The most flabbergasting debut last season was, without doubt, that of a teenage Dutch composer and violinist with a Stan Laurel fixation.
In April, Marijn Simons -- already at 19 a sensation in Europe but as yet unknown in America -- appeared as a flamboyant soloist with the Los Angeles Philharmonic New Music Group in the premiere of his exuberant Second Violin Concerto, "Secret Notes." He brought the house down, and you would have expected the Philharmonic would have rushed to bring him back.
But it was the Long Beach Symphony that invited Simons to return to the Southland, and he appeared as soloist in a Villa-Lobos violin concerto titled "Fantasia de Movimentos Mixtos" (Fantasy of Mixed Movements) Saturday night at the Terrace Theater. Once again, Simons played quirky music to which he had a personal connection, and once again he proved irresistible.
Strangely enough, there was no mention in the program or even by music director Enrique Arturo Diemecke in his concert preview discussion that Villa-Lobos' concerto from 1941 was receiving its U.S. premiere. It had been lost for more than half a century and was only recently found by Simons' father at the bottom of a barrel in an Amsterdam secondhand music shop.
That the work had long been overlooked, though, is not surprising. Villa-Lobos was an astoundingly prolific composer who is known outside his native Brazil for only a handful of his some 2,000 scores. The Fantasia appears to have been hastily thrown together for a concert in Rio de Janeiro. Two movements were adapted from violin pieces written years earlier. A third movement may or may not have been newly composed -- there is, Diemecke said, uncertainly about the dating. Apparently, the disappearance of such a work by a famously disorganized and uneven composer, whose output no one could hope to keep track of, hardly registered.
Given that so much of Villa-Lobos' best music is little heard, the discovery of this pastiche is not exactly earth-shaking. There are dozens of solo, chamber, vocal and orchestral works most of us are waiting to "discover." Still the Fantasia is substantial, lasting a half-hour. The movements are titled. The first, "Tortured Soul," is in Villa-Lobos' powerful, dramatic style; the second, "Serenity," is moody, lyrical; the third, "Contentment," has a wonderfully showy violin part and comes closer to the swinging Brazilian folk style that made Villa-Lobos popular.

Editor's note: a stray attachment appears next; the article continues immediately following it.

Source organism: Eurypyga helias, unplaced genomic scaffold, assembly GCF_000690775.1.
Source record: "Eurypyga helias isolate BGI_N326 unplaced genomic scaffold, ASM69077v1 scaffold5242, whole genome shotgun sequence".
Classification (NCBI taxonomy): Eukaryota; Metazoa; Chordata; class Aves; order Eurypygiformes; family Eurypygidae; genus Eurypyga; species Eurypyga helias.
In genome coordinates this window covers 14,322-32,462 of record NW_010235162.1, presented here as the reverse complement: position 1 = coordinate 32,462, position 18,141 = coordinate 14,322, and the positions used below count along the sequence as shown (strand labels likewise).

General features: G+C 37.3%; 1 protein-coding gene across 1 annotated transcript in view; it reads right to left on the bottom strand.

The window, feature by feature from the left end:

A cool operator on stage, Simons, wearing a florid vest, played without score and with wonderful assurance. His tone was not always big enough to make an ideal impact in the cavernous acoustic of the Terrace Theater, but there was no mistaking the intonation and Paganini-like ability to make virtuosity look easy. There was also no mistaking how much he enjoys himself performing before the pubic -- at the end, he gave a thumbs-up to the orchestra and made a V-sign with his fingers to the audience. There were calls for an encore, and one would have been welcome.
Diemecke surrounded this colorful soloist with an operatic program that began with Verdi's Overture to "The Sicilian Vespers" and concluded with a kind of Wagner symphony made up of the "Ride of the Valkyries," the Prelude to Act III of "Lohengrin," the Prelude and Love-Death from "Tristan and Isolde" and the Overture to "Tannhauser." Such a chain of opera excerpts is not satisfying programming, but Diemecke compensated with his considerable dramatic flair.
Now in his second season with the Long Beach Symphony, Diemecke has added considerable panache to the orchestra's playing. There was the occasional uncertain wind entrance in the "Tristan" Prelude, the not always centered string playing in the "Tannhauser" Overture, but the theatrical thrills made this listener hope Diemecke will program a complete opera with the orchestra one day.